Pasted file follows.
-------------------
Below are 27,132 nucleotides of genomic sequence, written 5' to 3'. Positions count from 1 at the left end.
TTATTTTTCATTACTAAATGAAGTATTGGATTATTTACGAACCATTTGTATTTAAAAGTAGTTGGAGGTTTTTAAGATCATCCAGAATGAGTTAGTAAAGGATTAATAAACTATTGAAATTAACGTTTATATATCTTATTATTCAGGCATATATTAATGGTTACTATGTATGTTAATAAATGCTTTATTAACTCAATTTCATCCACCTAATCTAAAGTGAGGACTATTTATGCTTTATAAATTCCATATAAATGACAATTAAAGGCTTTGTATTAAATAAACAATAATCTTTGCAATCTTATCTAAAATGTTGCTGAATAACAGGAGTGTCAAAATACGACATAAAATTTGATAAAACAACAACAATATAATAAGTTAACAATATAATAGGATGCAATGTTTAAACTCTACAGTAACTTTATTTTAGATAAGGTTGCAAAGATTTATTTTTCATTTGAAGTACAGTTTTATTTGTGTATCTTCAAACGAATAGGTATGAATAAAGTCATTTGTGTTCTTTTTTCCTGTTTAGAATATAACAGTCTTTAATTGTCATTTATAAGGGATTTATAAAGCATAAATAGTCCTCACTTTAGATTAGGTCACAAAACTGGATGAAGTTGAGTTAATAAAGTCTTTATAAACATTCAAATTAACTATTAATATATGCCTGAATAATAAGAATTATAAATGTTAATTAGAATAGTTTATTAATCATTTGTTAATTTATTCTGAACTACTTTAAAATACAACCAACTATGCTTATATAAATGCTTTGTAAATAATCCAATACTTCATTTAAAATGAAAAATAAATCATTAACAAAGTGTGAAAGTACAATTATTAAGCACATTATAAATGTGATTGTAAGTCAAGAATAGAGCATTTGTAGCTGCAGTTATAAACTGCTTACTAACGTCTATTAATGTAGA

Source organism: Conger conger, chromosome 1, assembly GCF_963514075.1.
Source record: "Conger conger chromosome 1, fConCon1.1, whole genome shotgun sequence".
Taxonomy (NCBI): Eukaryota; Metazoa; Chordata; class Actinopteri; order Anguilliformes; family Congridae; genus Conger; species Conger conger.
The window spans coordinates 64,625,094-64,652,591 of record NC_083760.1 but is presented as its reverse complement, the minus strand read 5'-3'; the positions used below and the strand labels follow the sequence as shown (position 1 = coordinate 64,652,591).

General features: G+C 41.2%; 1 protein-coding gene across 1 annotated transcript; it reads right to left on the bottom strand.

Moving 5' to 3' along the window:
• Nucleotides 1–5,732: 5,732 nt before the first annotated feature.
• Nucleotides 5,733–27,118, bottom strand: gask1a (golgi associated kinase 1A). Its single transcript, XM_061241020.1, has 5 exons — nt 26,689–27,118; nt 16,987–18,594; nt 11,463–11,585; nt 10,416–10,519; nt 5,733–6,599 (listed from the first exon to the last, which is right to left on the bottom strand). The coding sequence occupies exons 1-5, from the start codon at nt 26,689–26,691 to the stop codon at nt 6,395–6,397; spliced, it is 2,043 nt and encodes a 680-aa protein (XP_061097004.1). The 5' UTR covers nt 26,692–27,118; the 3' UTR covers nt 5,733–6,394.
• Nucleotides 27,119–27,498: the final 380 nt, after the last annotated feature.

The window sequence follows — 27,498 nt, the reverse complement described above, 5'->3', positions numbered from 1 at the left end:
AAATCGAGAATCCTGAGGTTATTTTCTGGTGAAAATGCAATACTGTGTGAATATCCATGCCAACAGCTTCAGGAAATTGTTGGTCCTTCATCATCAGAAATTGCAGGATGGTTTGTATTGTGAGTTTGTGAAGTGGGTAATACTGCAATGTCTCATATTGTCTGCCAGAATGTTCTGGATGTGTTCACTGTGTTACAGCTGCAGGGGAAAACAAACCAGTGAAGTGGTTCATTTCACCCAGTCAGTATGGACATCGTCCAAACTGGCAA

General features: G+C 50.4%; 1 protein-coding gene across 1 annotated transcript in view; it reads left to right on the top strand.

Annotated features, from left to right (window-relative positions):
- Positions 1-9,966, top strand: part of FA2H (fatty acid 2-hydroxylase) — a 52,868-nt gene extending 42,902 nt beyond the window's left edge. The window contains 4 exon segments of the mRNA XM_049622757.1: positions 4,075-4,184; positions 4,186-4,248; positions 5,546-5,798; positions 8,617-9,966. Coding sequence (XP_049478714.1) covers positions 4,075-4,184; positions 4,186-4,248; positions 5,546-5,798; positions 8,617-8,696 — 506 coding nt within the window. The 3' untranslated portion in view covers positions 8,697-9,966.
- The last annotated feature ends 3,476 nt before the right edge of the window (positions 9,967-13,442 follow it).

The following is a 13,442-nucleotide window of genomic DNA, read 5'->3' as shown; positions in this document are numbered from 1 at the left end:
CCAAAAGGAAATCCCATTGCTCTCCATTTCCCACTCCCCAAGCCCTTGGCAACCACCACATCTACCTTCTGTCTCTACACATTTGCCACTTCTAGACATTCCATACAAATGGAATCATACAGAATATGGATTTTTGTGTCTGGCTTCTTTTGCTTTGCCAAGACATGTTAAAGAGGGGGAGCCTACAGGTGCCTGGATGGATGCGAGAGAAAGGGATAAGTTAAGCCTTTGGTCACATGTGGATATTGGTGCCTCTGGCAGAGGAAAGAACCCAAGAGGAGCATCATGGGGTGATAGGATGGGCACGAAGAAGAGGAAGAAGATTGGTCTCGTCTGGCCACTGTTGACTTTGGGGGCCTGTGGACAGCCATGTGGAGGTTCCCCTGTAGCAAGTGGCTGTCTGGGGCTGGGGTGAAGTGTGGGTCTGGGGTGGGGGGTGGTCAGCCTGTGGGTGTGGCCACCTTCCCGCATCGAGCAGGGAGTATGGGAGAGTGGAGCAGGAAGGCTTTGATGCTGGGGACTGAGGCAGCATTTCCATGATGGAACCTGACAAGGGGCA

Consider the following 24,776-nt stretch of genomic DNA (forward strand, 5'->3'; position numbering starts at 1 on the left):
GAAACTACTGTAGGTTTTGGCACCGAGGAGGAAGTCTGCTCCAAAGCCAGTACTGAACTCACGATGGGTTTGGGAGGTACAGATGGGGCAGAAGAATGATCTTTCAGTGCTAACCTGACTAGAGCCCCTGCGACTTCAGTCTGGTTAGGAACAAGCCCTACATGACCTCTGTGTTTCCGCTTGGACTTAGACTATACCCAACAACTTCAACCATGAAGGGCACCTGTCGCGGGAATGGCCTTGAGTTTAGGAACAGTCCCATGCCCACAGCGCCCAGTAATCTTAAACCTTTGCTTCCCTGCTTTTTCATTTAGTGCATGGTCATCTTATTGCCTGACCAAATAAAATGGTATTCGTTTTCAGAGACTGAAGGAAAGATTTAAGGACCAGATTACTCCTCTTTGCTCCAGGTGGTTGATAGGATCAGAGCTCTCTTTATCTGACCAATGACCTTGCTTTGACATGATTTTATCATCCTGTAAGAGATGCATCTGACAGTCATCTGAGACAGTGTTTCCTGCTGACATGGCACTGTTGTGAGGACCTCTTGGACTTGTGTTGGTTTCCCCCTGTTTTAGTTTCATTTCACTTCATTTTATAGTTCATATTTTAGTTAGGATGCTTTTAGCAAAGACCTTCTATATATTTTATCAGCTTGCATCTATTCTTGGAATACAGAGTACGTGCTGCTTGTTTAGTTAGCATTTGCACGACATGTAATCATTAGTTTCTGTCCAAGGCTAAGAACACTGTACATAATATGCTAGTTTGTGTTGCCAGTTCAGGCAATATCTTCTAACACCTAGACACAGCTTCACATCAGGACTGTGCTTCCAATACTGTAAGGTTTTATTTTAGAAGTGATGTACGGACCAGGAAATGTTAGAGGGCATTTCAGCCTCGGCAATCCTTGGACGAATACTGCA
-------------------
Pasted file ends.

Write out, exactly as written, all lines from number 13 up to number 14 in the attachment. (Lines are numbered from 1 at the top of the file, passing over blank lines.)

AAATCGAGAATCCTGAGGTTATTTTCTGGTGAAAATGCAATACTGTGTGAATATCCATGCCAACAGCTTCAGGAAATTGTTGGTCCTTCATCATCAGAAATTGCAGGATGGTTTGTATTGTGAGTTTGTGAAGTGGGTAATACTGCAATGTCTCATATTGTCTGCCAGAATGTTCTGGATGTGTTCACTGTGTTACAGCTGCAGGGGAAAACAAACCAGTGAAGTGGTTCATTTCACCCAGTCAGTATGGACATCGTCCAAACTGGCAA

General features: G+C 50.4%; 1 protein-coding gene across 1 annotated transcript in view; it reads left to right on the top strand.